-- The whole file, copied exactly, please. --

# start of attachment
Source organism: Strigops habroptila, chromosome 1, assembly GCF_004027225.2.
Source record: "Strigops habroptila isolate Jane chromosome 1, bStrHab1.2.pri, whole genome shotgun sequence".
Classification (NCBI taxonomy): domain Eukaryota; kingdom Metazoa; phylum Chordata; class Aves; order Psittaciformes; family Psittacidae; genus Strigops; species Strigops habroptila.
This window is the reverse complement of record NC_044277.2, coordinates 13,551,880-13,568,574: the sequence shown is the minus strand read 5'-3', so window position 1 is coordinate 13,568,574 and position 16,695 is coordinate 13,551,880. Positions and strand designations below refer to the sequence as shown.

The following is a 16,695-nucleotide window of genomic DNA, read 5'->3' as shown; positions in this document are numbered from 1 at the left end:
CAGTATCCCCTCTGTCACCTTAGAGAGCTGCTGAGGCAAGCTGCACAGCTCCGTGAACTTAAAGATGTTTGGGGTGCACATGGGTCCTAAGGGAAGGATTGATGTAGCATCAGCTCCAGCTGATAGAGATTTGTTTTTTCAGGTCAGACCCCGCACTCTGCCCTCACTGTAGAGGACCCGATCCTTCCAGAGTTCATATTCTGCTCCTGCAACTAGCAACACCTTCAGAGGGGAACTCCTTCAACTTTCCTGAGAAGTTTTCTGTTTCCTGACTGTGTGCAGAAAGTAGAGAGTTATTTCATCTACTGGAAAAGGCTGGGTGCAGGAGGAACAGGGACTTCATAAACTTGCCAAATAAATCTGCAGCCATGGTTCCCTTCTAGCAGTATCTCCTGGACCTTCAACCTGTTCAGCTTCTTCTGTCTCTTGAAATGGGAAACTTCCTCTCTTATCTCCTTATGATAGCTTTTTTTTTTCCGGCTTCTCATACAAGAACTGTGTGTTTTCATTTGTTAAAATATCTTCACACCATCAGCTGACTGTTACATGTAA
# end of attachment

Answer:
Source organism: Strigops habroptila, chromosome 1, assembly GCF_004027225.2.
Source record: "Strigops habroptila isolate Jane chromosome 1, bStrHab1.2.pri, whole genome shotgun sequence".
Classification (NCBI taxonomy): domain Eukaryota; kingdom Metazoa; phylum Chordata; class Aves; order Psittaciformes; family Psittacidae; genus Strigops; species Strigops habroptila.
This window is the reverse complement of record NC_044277.2, coordinates 13,551,880-13,568,574: the sequence shown is the minus strand read 5'-3', so window position 1 is coordinate 13,568,574 and position 16,695 is coordinate 13,551,880. Positions and strand designations below refer to the sequence as shown.

The following is a 16,695-nucleotide window of genomic DNA, read 5'->3' as shown; positions in this document are numbered from 1 at the left end:
CAGTATCCCCTCTGTCACCTTAGAGAGCTGCTGAGGCAAGCTGCACAGCTCCGTGAACTTAAAGATGTTTGGGGTGCACATGGGTCCTAAGGGAAGGATTGATGTAGCATCAGCTCCAGCTGATAGAGATTTGTTTTTTCAGGTCAGACCCCGCACTCTGCCCTCACTGTAGAGGACCCGATCCTTCCAGAGTTCATATTCTGCTCCTGCAACTAGCAACACCTTCAGAGGGGAACTCCTTCAACTTTCCTGAGAAGTTTTCTGTTTCCTGACTGTGTGCAGAAAGTAGAGAGTTATTTCATCTACTGGAAAAGGCTGGGTGCAGGAGGAACAGGGACTTCATAAACTTGCCAAATAAATCTGCAGCCATGGTTCCCTTCTAGCAGTATCTCCTGGACCTTCAACCTGTTCAGCTTCTTCTGTCTCTTGAAATGGGAAACTTCCTCTCTTATCTCCTTATGATAGCTTTTTTTTTTCCGGCTTCTCATACAAGAACTGTGTGTTTTCATTTGTTAAAATATCTTCACACCATCAGCTGACTGTTACATGTAA